Removing a chimney creosote


  1. Buy a brush that fits the chimney flue. You can find them at most hardware stores and home improvement. Consult the manufacturer’s manual to determine fireplace the size of the barrel. You also need to weigh 15 to 20 pounds (6.08 to 9 kg) and rope. The weight should fit down the chimney without cracking the tiles.
  2. Closes the gate to catch creosote and soot falling. Close all doors and windows to reduce airflow while cleaning. Use protective gloves and a mask when cleaning air to avoid injury.
  3. Get on the roof. Brush and attaches weight to the end of the rope. The weight helps move the brush to clean the chimney. Move it up and down on either side of the fireplace. Lower the rope a little while eliminating creosote. Use a flashlight to make sure the chimney is clean. Returns home to clean the remains of fallen creosote and soot.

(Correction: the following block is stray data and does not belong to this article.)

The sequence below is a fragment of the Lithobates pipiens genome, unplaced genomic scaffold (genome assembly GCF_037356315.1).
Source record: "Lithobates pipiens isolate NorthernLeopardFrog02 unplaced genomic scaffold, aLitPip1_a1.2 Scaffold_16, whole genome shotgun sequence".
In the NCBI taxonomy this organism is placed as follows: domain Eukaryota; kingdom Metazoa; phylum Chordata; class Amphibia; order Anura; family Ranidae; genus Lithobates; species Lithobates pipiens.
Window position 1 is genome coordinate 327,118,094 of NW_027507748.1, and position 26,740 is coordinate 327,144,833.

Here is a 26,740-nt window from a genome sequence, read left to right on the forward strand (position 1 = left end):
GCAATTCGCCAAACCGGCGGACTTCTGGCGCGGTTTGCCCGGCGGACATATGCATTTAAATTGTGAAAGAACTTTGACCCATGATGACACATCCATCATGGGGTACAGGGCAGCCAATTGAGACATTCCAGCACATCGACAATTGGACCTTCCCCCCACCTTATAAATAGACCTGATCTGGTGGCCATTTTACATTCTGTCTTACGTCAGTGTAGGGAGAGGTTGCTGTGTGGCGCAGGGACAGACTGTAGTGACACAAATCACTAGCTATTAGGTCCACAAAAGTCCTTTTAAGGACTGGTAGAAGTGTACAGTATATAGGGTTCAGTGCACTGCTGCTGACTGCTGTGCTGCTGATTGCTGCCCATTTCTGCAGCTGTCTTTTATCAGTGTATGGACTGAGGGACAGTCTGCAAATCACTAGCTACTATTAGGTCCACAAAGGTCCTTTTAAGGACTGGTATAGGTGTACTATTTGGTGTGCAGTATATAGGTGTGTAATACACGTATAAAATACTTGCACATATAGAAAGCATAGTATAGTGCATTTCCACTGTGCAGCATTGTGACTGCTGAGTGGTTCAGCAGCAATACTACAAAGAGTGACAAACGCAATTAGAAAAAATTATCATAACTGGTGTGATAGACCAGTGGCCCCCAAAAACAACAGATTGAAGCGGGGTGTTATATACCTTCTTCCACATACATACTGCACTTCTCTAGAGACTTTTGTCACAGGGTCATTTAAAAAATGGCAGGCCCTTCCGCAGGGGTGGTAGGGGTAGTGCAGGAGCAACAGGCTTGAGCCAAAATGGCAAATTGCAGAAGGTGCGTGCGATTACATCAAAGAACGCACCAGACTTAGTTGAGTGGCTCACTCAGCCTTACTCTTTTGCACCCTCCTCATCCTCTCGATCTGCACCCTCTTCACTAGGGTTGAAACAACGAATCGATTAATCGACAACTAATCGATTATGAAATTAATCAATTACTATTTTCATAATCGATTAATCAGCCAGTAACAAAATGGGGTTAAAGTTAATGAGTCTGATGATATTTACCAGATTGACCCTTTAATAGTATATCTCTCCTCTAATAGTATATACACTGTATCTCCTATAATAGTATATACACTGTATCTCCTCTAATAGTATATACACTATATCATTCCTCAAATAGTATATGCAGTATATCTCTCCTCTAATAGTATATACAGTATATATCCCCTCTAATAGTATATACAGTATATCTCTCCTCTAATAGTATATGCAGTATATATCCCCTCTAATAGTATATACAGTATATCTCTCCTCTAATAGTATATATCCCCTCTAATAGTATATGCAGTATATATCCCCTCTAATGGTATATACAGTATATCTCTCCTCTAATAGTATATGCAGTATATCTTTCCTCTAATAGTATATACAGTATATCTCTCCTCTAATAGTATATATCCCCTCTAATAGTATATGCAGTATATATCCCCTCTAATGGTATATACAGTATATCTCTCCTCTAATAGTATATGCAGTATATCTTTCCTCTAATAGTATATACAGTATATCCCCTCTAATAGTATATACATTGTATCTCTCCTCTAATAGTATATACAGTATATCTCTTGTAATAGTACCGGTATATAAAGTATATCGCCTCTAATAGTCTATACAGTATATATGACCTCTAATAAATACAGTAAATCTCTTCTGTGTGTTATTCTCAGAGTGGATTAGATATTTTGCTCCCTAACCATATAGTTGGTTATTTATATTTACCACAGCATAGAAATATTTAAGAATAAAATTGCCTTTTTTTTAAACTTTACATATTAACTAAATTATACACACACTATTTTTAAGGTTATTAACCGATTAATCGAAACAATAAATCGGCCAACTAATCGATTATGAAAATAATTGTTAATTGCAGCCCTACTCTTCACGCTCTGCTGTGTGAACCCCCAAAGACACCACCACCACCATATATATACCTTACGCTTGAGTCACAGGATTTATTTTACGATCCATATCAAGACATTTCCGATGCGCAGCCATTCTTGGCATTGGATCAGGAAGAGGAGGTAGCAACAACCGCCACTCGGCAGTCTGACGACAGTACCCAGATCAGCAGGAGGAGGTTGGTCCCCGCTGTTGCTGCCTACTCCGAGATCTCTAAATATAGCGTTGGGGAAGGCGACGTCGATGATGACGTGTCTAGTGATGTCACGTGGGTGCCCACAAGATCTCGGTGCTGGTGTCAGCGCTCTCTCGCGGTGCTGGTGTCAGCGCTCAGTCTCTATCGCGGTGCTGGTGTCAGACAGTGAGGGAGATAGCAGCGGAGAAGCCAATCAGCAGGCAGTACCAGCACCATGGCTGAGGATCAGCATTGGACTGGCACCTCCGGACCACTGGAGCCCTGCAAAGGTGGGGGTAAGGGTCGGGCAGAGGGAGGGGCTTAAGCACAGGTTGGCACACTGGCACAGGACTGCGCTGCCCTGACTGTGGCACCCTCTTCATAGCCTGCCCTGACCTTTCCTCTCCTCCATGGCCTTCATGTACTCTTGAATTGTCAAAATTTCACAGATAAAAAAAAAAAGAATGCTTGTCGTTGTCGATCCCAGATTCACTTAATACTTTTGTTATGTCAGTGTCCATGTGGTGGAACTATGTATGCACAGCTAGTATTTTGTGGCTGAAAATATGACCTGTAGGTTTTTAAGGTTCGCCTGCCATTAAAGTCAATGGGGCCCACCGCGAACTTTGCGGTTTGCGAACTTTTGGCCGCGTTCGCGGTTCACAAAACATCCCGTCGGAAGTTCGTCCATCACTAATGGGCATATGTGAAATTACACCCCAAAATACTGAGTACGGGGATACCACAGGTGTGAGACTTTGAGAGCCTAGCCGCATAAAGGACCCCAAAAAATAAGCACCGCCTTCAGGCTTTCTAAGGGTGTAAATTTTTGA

4. Remove the fabric and place it under the door. Opening or removing the gate slowly. Use a vacuum cleaner to remove creosote and soot from home and the surrounding area. Use gloves and a mask when cleaning air.
  5. Use a chemical cleaner such as chimney sweeping log or liquid, to reduce creosote buildup after cleaning. Chemical cover the walls of the fireplace with an acid that breaks creosote particles. Chemical cleaners remove small amounts of creosote and not replace chimney sweeps. You can find these cleaners in most stores and home improvement warehouses.

Tips & Warnings

  • The cleaning rollers fiberglass or metal used by professional cleaning of chimneys, are available to consumers as an alternative to the rope. Clean your chimney at least once a year to prevent creosote buildup. Runs weekly checkups to determine the speed of the formation of creosote on the chimney walls. Clean it more often, depending on the use you give it.
  • Hire a professional chimney cleaner if you cannot do it properly. The creosote buildup can cause a fire in your home and pollute the air, which can cause illness.